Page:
FIGURE 2
www.frontiersin.org

FIGURE 2. Effects of benzylidene cyclopentanone derivatives on rat, mouse, and human 11β-HSD1 and 11β-HSD2. Panel A–C: 11β-HSD1; Panels D–F: 11β-HSD2; Panels A and D: rat; Panels B and E: mouse; Panels C and F: human. Mean ± SEM, n = 4 (batches of assay). *, **, *** indicate significant differences at p < 0.05, p < 0.01, and p < 0.001, respectively, when compared to the control.

FIGURE 3
www.frontiersin.org

FIGURE 3. The half maximum inhibitory concentration (IC50) values of WZS08 on 11β-HSD1 activities in rat, mouse, and human liver microsomes and intact rat Leydig cells. Panel A, rat microsome; Panel B, mouse microsome; Panel C, human microsome; Panel D, intact rat Leydig cells. Mean ± SEM, n = 4 (batches of assay).

Body Weight, Fecal Lipids, and Calorie Intake

We evaluated WZS08 in the HFD-induced NAFLD mouse model (Figure 4A). At the end of the study (100 days after drug treatment), the body weight of HFD (Group M) was significantly higher than that of the control group (Group C, Figure 4B). Compared with the HFD control, WZS08 dose-dependently reduced body weight changes (Figure 4B). We found that the total fecal lipid content of Group M was higher than that of control group (Group C) (Figure 4C). Compared with Group M, treatment with WZS08 did not affect the total fecal lipid content (Figure 3B), indicating that WZS08 did not affect lipid absorption. The calorie intake of the HFD control group (Group M) was higher than that of the regular chow control group (Group C, Figure 4D). Compared with Group M, treatment with WZS08 did not affect calorie intake (Figure 4D), indicating that WZS08 did not affect appetite.

FIGURE 4
www.frontiersin.org

FIGURE 4. Regimen of animal study and the effect of WZS08 on body weight, fecal lipid content, and calorie intake. Panel A, regimen of treatment; Panel B, body weight of animals on different groups; Panel C, % fecal lipid weight of control group at the end of experiment; Panel D, calorie intake (in 45 days) was calculated after mice were fed for 2 weeks. Group C: the regular chow; Group C + W2: the regular chow plus 2 mg/kg WZS08; Group M: high fat diet (HFD); Group M + W1: HFD plus 1 mg/kg WZS08; Group M + W2: HFD plus 2 mg/kg WZS08; Group M + W3: HFD plus 4 mg/kg WZS08. Mean ± SEM, n = 20 (animals).

Effect of WZS08 on Tissue and Organ Weights

After the treatment, we measured the weight of liver, back fat, visceral fat, epididymal fat, and thymus. Weight was adjusted by the length of the tibia, which was more tightly associated with the age of days than the body weight (Duyar and Pelin, 2003). Compared with the control group (Group C), HFD increased the weight of the liver, and compared with the HFD group (group M), WZS08 dose-dependently reduced the weight of the liver. The weight of other tissues was not affected (Table 1).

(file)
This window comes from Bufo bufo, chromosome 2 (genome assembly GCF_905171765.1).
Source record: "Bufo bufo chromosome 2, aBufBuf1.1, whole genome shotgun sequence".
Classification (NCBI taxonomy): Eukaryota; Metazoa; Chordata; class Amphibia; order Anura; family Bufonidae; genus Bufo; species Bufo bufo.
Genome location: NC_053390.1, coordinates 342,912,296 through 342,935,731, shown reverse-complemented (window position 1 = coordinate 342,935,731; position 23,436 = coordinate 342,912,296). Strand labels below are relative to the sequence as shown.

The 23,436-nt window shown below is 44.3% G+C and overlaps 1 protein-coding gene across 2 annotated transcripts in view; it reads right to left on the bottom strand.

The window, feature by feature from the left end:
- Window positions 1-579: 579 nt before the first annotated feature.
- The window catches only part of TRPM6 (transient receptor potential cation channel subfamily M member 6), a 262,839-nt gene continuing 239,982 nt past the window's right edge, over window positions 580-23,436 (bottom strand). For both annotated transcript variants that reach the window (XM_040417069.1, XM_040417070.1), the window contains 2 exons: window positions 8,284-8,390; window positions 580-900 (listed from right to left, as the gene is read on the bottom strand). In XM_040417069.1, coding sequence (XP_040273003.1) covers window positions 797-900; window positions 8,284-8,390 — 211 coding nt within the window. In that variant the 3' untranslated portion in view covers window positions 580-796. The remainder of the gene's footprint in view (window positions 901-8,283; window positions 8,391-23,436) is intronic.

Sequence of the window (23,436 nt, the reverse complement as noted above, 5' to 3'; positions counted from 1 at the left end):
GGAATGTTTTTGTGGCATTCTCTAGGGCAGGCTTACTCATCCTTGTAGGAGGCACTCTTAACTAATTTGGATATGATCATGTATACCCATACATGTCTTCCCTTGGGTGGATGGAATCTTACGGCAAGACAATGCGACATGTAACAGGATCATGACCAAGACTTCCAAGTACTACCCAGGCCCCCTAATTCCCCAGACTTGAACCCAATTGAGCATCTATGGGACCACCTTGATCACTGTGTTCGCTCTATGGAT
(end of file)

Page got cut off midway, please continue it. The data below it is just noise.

TABLE 1
www.frontiersin.org

TABLE 1. The weights of tissues and organs.

Effect of WZS08 on Insulin Homeostasis and Lipid Distribution

Previous studies have reported that long-term HFD-fed animals developed insulin resistance (Gallou-Kabani et al., 2007). Although there was no difference in blood glucose levels between the groups, HFD (Group M) caused a significant increase in serum insulin levels. High dose (Group M + W4, 4 mg/kg) of WZS08 completely reduced it to control level (Figure 5B). The index of insulin resistance was estimated as HOMA-IR, showing that WZS08 dose-dependently reduced insulin resistance (Figure 5C). Blood lipids were considered to be the most important biomarker of NAFLD (Makovicky et al., 2014; Ichino et al., 2015). In this study, we evaluated lipid profile. Compared with controls, HFD (Group M) can increase serum triglyceride, cholesterol, LDL, and HDL levels. The high dose (4 mg/kg, Group M + W4) of WZS08 greatly reduced their levels (Figures 5D–G). Interestingly, WZS08 did not change the systemic circulatory CORT level (Figure 5H), indicating that it acts locally.

FIGURE 5
www.frontiersin.org

FIGURE 5. Effects of WZS08 on plasma glucose and lipid parameters. Serum was collected at the end of experiment in the fast state. Panel A, glucose; Panel B, serum insulin; Panel C, HOMA-IR; Panel D, serum TG (D); Panel E, serum cholesterol; Panel F, serum LDL (F); Panel G, serum HDL. HOMA-IR was obtained by formula: HOMA-IR = Insulin (mUI/L) × serum glucose (mmol/L)/22.4. Mean ± SEM, n = 20 (animals). There are significant differences between the two groups with different alphabets (p < 0.05).

Effect of WZS08 on Liver Lipids

In this study, we performed HE staining to study the effect of WZS08 on liver lipids. We found that the HFD-treated liver (Figure 6C) contained more lipid space than the regular chow control group (Figure 6A) and WZS08 (2 mg/kg) +chow group (Figure 6B). WZS08 remarkably reduced liver lipid content as shown in Figures 6D–F. The histochemical changes paralleled liver weight (Figure 6H), liver total lipid (Figure 6I), and lipid ratio (Figure 6J), indicating that WZS08 significantly reduces liver lipid content. We also conducted an oil-O staining to investigate the effects of WZS08 on lipids in the liver. Histochemistry with oil-O staining showed similar changes of liver lipids (Figure 7).

FIGURE 6
www.frontiersin.org

FIGURE 6. Effects of WZS08 on liver histochemical staining and lipid content. Panel A–F: HE staining for the regular chow (Group C), regular chow plus 2 mg/kg WZS08 (Group C + W2), high fat diet (HFD) (Group M), HFD +1 mg/kg WZS08 (Group M + W1), HFD +2 mg/kg WZS08 (Group M + W2), HFD+4 mg/kg WZS08 (Group M + W4), respectively. Arrow designates the lipid. Bar = 30 μm. Panel G: liver weight; Panel H, total liver lipids; Panel I, the fat ratio. Mean ± SEM, n = 20 (animals). There are significant differences between the two groups with different alphabets (p < 0.05).